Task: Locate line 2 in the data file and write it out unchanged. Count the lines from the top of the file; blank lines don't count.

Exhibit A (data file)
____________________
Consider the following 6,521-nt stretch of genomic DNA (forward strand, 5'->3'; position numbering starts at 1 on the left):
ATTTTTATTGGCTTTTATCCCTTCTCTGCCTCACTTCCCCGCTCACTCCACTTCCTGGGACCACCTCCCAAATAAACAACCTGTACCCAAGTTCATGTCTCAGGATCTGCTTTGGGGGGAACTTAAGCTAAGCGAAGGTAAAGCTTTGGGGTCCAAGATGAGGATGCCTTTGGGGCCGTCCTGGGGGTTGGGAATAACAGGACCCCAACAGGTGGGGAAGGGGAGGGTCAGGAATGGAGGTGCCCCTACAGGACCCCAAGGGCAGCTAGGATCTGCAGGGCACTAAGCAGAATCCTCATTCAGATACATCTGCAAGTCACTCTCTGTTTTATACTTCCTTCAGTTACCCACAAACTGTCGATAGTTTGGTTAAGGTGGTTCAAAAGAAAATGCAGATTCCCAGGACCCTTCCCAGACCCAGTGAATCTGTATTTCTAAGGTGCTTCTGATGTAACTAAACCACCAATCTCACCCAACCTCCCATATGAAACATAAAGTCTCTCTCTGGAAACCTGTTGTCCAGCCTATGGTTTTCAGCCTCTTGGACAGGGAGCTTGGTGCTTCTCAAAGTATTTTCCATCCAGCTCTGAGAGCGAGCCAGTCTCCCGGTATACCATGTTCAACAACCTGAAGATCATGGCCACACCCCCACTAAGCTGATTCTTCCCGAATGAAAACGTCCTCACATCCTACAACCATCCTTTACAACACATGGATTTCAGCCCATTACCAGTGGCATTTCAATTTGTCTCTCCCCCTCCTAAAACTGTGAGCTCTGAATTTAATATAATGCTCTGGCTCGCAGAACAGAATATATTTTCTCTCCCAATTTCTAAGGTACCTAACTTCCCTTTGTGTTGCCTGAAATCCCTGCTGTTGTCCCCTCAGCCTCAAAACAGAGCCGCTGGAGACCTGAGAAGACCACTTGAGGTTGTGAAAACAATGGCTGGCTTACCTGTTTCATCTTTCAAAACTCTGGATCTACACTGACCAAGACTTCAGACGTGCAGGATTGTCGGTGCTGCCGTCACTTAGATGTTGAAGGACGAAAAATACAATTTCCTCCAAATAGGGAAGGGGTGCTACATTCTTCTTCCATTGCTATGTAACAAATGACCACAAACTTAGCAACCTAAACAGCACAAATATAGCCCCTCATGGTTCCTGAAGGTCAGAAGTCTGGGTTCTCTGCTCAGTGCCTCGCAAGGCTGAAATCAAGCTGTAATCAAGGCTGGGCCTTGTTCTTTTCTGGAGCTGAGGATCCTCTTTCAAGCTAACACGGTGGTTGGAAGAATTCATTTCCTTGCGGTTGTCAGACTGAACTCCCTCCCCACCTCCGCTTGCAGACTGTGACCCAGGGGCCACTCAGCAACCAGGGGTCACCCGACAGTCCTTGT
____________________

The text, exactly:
ATTTTTATTGGCTTTTATCCCTTCTCTGCCTCACTTCCCCGCTCACTCCACTTCCTGGGACCACCTCCCAAATAAACAACCTGTACCCAAGTTCATGTCTCAGGATCTGCTTTGGGGGGAACTTAAGCTAAGCGAAGGTAAAGCTTTGGGGTCCAAGATGAGGATGCCTTTGGGGCCGTCCTGGGGGTTGGGAATAACAGGACCCCAACAGGTGGGGAAGGGGAGGGTCAGGAATGGAGGTGCCCCTACAGGACCCCAAGGGCAGCTAGGATCTGCAGGGCACTAAGCAGAATCCTCATTCAGATACATCTGCAAGTCACTCTCTGTTTTATACTTCCTTCAGTTACCCACAAACTGTCGATAGTTTGGTTAAGGTGGTTCAAAAGAAAATGCAGATTCCCAGGACCCTTCCCAGACCCAGTGAATCTGTATTTCTAAGGTGCTTCTGATGTAACTAAACCACCAATCTCACCCAACCTCCCATATGAAACATAAAGTCTCTCTCTGGAAACCTGTTGTCCAGCCTATGGTTTTCAGCCTCTTGGACAGGGAGCTTGGTGCTTCTCAAAGTATTTTCCATCCAGCTCTGAGAGCGAGCCAGTCTCCCGGTATACCATGTTCAACAACCTGAAGATCATGGCCACACCCCCACTAAGCTGATTCTTCCCGAATGAAAACGTCCTCACATCCTACAACCATCCTTTACAACACATGGATTTCAGCCCATTACCAGTGGCATTTCAATTTGTCTCTCCCCCTCCTAAAACTGTGAGCTCTGAATTTAATATAATGCTCTGGCTCGCAGAACAGAATATATTTTCTCTCCCAATTTCTAAGGTACCTAACTTCCCTTTGTGTTGCCTGAAATCCCTGCTGTTGTCCCCTCAGCCTCAAAACAGAGCCGCTGGAGACCTGAGAAGACCACTTGAGGTTGTGAAAACAATGGCTGGCTTACCTGTTTCATCTTTCAAAACTCTGGATCTACACTGACCAAGACTTCAGACGTGCAGGATTGTCGGTGCTGCCGTCACTTAGATGTTGAAGGACGAAAAATACAATTTCCTCCAAATAGGGAAGGGGTGCTACATTCTTCTTCCATTGCTATGTAACAAATGACCACAAACTTAGCAACCTAAACAGCACAAATATAGCCCCTCATGGTTCCTGAAGGTCAGAAGTCTGGGTTCTCTGCTCAGTGCCTCGCAAGGCTGAAATCAAGCTGTAATCAAGGCTGGGCCTTGTTCTTTTCTGGAGCTGAGGATCCTCTTTCAAGCTAACACGGTGGTTGGAAGAATTCATTTCCTTGCGGTTGTCAGACTGAACTCCCTCCCCACCTCCGCTTGCAGACTGTGACCCAGGGGCCACTCAGCAACCAGGGGTCACCCGACAGTCCTTGT